Data Extraction

Data will be extracted from papers by 2 independent reviewers using a data extraction tool developed for the project and piloted by authors across multiple fields of research (Textbox 1). The data extracted will include specific details about the participants, concept, context, study methods, and key findings relevant to the review questions and mapped to the digital innovation pathway through the CeHRes roadmap for the development of eHealth technologies [26].

Textbox 1. Data extraction form.
  • Authors
  • Year of publication
  • Country of study
  • Aim of the research
  • Methodology (study design, interventions, description, and analysis techniques)
  • Population
  • Concept
  • Context
  • Low-, middle-, or high-income country
  • Identified barriers to achieving digital health equity
  • Identified facilitators for achieving digital health equity
  • Tool description
  • Use of theory to inform paper or tool development (if available)
  • Stakeholder (eg, patients, end users, and priority communities) involvement in the tool co-design
  • Results
  • Authors’ recommendations
  • Relevant stage of the Centre for eHealth Research roadmap

Data Analysis and Presentation

Data will be deductively mapped to the CeHRes roadmap for the development of eHealth technologies [26]. The roadmap includes 5 stages; however, some technologies may be distributed across multiple stages, and emergent stages may also be discovered:

  1. Contextual inquiry—this stage involves gathering information from intended users and relevant stakeholders about the nature of the problem and potential solutions.
  2. Value specification—this stage involves determining and ranking the social, economic, medical, and behavioral values of key stakeholders. From this process, the most favorable solutions are identified, as well as the user and organizational requirements to achieve them.
  3. Design—this stage involves developing prototypes that align with the values and user requirements.
  4. Operationalization—this stage involves the implementation of the technology into practice. Operationalization may include enabling activities, training, education, and deploying the technology into practice.
  5. Summative evaluation—this stage refers to the actual uptake of the technology in practice and its clinical, organizational, and behavioral impacts.

A narrative summary will accompany the data map to describe how the results relate to the review objectives and research question.

Screening of records retrieved from databases and other sources has reached the full-text stage and is expected to be complete by the end of May 2024. Data extraction (mapping to the CeHRes roadmap stages) and synthesis are scheduled between June and December 2024. Following a planned exposure of the review’s findings to our panel of stakeholders including consumers and digital health innovation experts, we will disseminate the final review findings in a peer-reviewed journal publication and presentations at relevant conferences.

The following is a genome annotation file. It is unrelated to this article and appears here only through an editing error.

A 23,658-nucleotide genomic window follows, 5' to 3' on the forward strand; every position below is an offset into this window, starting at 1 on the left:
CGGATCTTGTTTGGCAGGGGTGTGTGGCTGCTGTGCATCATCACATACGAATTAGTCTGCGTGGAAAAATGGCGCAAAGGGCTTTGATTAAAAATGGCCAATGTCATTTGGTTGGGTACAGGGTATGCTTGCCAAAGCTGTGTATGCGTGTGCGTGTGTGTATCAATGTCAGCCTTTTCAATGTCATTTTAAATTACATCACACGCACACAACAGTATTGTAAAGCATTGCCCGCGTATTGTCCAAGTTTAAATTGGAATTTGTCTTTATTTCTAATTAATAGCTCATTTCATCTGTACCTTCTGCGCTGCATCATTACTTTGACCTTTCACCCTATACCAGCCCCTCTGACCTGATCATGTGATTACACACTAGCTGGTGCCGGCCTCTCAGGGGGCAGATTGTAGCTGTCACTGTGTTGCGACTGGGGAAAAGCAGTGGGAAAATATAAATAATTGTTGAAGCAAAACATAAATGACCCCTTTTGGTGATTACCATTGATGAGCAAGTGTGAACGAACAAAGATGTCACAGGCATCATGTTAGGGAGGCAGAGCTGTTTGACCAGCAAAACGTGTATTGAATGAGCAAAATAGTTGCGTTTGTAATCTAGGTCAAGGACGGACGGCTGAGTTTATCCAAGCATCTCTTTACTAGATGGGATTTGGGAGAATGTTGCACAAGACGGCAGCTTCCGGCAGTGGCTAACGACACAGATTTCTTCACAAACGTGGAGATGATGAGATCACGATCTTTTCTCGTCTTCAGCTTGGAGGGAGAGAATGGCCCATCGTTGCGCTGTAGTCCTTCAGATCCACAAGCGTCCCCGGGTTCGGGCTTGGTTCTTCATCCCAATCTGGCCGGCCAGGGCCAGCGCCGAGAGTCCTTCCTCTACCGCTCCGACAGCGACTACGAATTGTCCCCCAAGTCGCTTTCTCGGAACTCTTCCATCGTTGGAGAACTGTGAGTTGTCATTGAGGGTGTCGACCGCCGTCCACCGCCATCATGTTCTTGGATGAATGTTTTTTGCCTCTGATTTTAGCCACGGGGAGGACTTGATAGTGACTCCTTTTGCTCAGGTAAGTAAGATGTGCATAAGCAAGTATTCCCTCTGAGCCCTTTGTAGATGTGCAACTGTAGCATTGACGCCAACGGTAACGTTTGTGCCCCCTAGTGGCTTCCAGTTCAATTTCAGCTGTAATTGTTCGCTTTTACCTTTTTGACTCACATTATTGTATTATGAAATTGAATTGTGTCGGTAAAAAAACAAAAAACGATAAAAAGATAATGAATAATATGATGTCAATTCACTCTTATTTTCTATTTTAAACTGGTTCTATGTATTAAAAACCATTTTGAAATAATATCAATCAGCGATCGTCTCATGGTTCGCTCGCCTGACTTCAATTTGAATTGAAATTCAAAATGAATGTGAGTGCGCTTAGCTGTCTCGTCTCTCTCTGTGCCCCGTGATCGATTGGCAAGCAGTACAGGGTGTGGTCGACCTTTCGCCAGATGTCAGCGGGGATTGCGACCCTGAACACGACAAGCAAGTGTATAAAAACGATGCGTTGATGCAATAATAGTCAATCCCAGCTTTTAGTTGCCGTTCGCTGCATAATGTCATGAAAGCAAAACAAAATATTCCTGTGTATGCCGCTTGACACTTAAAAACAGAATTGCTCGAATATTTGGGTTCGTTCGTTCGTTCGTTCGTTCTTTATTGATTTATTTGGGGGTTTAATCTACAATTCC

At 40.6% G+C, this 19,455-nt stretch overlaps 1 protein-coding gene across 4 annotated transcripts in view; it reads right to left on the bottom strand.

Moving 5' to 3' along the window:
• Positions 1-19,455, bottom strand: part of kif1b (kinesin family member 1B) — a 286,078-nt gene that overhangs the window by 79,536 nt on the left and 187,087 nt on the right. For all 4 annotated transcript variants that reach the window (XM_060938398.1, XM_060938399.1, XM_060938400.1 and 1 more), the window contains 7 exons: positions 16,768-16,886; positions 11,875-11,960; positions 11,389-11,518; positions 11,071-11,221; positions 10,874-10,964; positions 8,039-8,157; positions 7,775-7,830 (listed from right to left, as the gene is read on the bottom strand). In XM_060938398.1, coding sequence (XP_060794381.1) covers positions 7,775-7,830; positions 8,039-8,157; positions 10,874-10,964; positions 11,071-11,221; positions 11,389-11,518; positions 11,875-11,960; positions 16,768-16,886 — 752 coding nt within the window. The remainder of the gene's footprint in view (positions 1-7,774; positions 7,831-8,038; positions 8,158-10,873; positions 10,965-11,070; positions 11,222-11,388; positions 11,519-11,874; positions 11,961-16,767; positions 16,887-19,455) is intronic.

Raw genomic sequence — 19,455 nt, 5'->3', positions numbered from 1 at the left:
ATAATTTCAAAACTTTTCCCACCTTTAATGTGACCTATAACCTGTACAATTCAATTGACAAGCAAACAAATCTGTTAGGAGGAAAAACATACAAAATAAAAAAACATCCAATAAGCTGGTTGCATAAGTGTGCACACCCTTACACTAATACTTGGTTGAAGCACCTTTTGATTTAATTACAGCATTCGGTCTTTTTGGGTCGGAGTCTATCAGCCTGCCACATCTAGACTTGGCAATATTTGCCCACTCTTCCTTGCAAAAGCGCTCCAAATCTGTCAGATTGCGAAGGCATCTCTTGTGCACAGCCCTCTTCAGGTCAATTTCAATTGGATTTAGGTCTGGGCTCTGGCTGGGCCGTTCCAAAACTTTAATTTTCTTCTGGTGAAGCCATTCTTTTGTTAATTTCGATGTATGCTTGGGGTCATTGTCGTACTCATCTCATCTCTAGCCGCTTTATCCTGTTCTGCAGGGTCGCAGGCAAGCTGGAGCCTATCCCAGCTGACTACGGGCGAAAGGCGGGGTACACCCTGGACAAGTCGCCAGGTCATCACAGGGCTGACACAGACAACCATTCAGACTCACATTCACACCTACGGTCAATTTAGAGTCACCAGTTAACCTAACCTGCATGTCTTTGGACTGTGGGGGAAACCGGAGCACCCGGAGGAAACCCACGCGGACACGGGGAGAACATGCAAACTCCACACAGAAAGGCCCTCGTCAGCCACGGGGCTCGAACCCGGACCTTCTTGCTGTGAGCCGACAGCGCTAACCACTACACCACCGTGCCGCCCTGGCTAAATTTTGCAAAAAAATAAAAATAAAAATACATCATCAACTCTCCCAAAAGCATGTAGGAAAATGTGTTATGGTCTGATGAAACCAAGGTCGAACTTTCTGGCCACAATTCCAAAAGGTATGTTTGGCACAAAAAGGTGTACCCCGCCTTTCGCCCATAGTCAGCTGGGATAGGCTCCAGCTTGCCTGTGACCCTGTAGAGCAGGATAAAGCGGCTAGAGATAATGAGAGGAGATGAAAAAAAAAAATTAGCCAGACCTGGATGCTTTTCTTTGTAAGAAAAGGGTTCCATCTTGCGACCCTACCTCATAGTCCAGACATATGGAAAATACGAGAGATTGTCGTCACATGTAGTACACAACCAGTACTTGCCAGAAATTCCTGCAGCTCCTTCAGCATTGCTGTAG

Principal Findings

Noting the apparent absence of an overarching review of evidence-based tools and methods to translate digital health equity in all stages of digital health innovation, our scoping review will identify these tools and methods and map them to stages in the CeHRes roadmap (contextual inquiry, value specification, design, operationalization, and summative evaluation). Our work is aimed at synthesizing how priority communities initiate or are brought into the development and evaluation of DHTs and how they describe the tool’s acceptability. We will also note how researchers measure the acceptability of the tools or approaches used.


We may encounter limitations in the published literature that prevent us from building a factual account of the range of methods or tools that have been trialed with priority groups. In particular, there might be an absence of reports of negative initiatives or tools that failed to achieve equity outcomes, since positive study results are more likely to be published [43]. We acknowledge that excluding non-English language studies may bias the outcomes we are able to include. Additional research using material in data repositories and non-English studies could remedy these issues.


The scoping review will identify tools and approaches that have been validated for use by health care technology developers to enable equitable digital innovations. Where gaps are detected in either the available evidence or in their span across the 5 stages of the CeHRes roadmap, these will be highlighted, and their possible implications will be proposed. The work described in this protocol supports the methodological development of the Digital Health Validitron, a collaborative and interdisciplinary research group that assists digital health innovators from health care, academia, and industry to accelerate the creation of evidence that proves the real-world value of their ideas and products.


Funding support has been received from the Centre for Health Equity Incubator Grant Scheme, University of Melbourne, Australia, to complete this scholarly work. We would like to acknowledge the support of Leo Anthony Celi, MD, for his guidance on developing this protocol.

Conflicts of Interest

None declared.

Multimedia Appendix 1

Search strategy.

DOCX File , 31 KB

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AI: artificial intelligence
CeHRes: Centre for eHealth Research
DHT: digital health technology
PRISMA-ScR: Preferred Reporting Items for Systematic Reviews and Meta-Analyses Extension for Scoping Review

Edited by A Mavragani; submitted 21.11.23; peer-reviewed by A Nielsen, TAR Sure; comments to author 31.01.24; revised version received 21.02.24; accepted 18.04.24; published 05.06.24.


©Kara Burns, Shoshana Bloom, Cecily Gilbert, Bronwen Merner, Mahima Kalla, Sreshta Sheri, Cleva Villanueva, Amio Matenga Ikihele, Lama Nazer, Raymond Francis Sarmiento, Lindsay Stevens, Ngaree Blow, Wendy Chapman. Originally published in JMIR Research Protocols (, 05.06.2024.